An “Australian-style” points system or “work permits”? Wrong question


Amber Rudd, the Home Secretary, said almost nothing on the Andrew Marr show yesterday. Given that there is currently almost a complete policy vacuum in government, this was entirely sensible.  However, her comments – following Theresa May’s last week – are being reported as a further endorsement of a “work permit” system for economic migration versus the “points-based” one proposed by Vote Leave during the referendum campaign.

This debate is almost entirely vacuous.  Assuming that free movement in its current form does not continue, we will have neither a completely open nor a completely closed system for migrants coming here to work, for either nationals of the European Economic Area or those from outside it. In other words, for all non-UK citizens, there will be (as there is now for non-EEA nationals) a system where the UK government sets out some criteria for work-related migration from the EEA, as it does at present for non-EEA migration.  These criteria could be skills, earnings, having a job offer, occupation, or some combination of these; they could include numerical limits, either overall or from certain countries.

Will it be a “points system” or “work permits?”  Well, such a system could be described as an “Australian-style” system, since this is what Australia (like many other countries) does; it could also be described as a work permit system, since those who qualify receive permission to work here.  It’s true that for a minority of immigrants the Australian system involves a points score against the criteria,  but this is a second-order detail; it’s the criteria and the thresholds that matter.  It is also true that Australia allows some people to enter without a job offer, but the UK has done this before, and still does in a minority of cases (“Tier 1” visas). Indeed, it is often forgotten that the then Labour government tried to rebrand the UK work permit system as an “Australian-style” points system in 2008; it made little difference in practice or to public perception.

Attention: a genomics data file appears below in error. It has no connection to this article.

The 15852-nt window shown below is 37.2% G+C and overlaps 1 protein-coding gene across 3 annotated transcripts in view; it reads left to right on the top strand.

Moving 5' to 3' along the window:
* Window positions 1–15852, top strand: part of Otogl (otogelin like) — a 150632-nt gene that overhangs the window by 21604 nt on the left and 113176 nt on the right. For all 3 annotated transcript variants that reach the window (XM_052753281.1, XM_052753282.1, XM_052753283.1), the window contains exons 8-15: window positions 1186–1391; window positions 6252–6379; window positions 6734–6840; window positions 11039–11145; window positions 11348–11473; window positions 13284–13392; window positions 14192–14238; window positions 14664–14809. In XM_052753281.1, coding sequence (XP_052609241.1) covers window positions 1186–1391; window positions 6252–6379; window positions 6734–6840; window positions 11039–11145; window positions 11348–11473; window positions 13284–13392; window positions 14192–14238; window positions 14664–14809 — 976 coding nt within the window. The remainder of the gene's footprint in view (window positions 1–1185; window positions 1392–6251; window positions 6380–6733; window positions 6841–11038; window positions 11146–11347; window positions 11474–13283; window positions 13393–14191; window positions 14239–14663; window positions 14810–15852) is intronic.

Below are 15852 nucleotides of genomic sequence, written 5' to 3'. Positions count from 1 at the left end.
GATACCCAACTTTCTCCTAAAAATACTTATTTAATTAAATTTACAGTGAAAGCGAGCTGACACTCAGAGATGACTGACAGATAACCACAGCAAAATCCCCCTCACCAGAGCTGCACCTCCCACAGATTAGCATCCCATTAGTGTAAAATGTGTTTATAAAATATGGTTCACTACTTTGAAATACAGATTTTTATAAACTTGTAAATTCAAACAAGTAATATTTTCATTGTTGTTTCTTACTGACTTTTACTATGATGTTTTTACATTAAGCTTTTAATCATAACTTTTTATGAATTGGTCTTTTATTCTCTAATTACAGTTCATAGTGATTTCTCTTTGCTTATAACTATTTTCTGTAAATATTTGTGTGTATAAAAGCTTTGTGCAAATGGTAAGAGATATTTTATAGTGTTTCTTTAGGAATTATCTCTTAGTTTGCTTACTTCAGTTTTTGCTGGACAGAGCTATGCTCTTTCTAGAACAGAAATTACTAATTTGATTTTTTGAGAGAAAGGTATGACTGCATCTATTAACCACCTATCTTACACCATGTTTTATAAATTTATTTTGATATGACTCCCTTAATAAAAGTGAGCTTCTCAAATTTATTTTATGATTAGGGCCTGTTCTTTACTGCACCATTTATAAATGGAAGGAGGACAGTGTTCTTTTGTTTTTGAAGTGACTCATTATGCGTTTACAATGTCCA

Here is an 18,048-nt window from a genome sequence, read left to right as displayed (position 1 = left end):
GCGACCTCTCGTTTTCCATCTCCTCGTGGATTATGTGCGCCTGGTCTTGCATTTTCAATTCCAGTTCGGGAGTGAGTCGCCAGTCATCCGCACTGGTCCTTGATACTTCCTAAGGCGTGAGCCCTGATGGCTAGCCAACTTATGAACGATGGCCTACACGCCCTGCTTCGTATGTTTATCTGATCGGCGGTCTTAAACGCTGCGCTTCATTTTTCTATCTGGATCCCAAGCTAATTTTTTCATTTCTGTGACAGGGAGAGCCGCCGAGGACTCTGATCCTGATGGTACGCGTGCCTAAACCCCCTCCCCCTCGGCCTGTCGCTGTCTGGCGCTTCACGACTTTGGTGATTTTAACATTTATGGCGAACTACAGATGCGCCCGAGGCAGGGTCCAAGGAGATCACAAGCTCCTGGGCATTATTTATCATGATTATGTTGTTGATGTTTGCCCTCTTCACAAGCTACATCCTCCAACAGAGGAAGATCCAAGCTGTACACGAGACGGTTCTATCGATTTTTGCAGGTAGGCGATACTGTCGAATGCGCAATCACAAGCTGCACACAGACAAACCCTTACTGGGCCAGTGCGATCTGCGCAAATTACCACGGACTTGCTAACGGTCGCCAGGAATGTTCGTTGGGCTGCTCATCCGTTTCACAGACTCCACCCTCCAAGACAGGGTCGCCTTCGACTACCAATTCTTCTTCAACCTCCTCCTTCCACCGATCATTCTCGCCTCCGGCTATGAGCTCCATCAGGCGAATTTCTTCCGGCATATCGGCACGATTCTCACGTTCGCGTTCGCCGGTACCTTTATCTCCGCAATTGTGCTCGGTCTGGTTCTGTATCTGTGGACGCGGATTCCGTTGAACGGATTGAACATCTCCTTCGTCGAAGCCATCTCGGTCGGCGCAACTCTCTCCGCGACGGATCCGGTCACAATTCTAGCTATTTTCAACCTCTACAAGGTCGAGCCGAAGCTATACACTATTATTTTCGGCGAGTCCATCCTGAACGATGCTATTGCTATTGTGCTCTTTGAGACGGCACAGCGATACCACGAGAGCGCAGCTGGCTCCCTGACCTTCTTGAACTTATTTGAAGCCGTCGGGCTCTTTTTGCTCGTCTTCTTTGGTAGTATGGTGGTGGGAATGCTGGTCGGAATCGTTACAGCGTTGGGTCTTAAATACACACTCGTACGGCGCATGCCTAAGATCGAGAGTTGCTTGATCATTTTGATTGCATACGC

In other words, all remotely plausible systems will have a set of criteria, with those who meet them receiving some form of “work permit”; that’s how immigration systems work.  So this debate tells us  essentially nothing about what the overall system will look like post-Brexit. Instead, it is helpful to consider the options along two dimensions:

  • “European preference.”  The new system could give a considerable degree of preference to EEA citizens, even if not full free movement, compared  to those outside the EEA. The occupational or earnings criteria could be looser for EEA than non-EEA citizens; there could simply be an overall quota for EEA migrants working here, with no restrictions on occupations or earnings; or there could be specific sector-based schemes open only to EEA citizens. Alternatively, we could move to full equalisation, where EEA and non-EEA citizens had to meet the same criteria.  This is a key choice, which cannot ultimately be ducked, and will set the tone for the whole Brexit negotiation;
  • will the new system be relatively liberal – accepting perhaps an increase in skilled migration from outside the EEA at the same time as reducing EU migration; or will it be restrictive, with the overarching objective still being to hit the government’s target to reduce net migration to the tens of thousands, despite the inevitable negative economic consequences? The likely fall in EU migration, even before Brexit, may ease the pressure on the government here in the short term; but again, ultimately, this choice cannot be ducked. A restrictive policy towards migration will have significant negative economic and fiscal consequences and will make us poorer. The government will have to decide if this is a price worth paying.

The views expressed in this analysis post are those of the authors and not necessarily those of the UK in a Changing Europe initiative.

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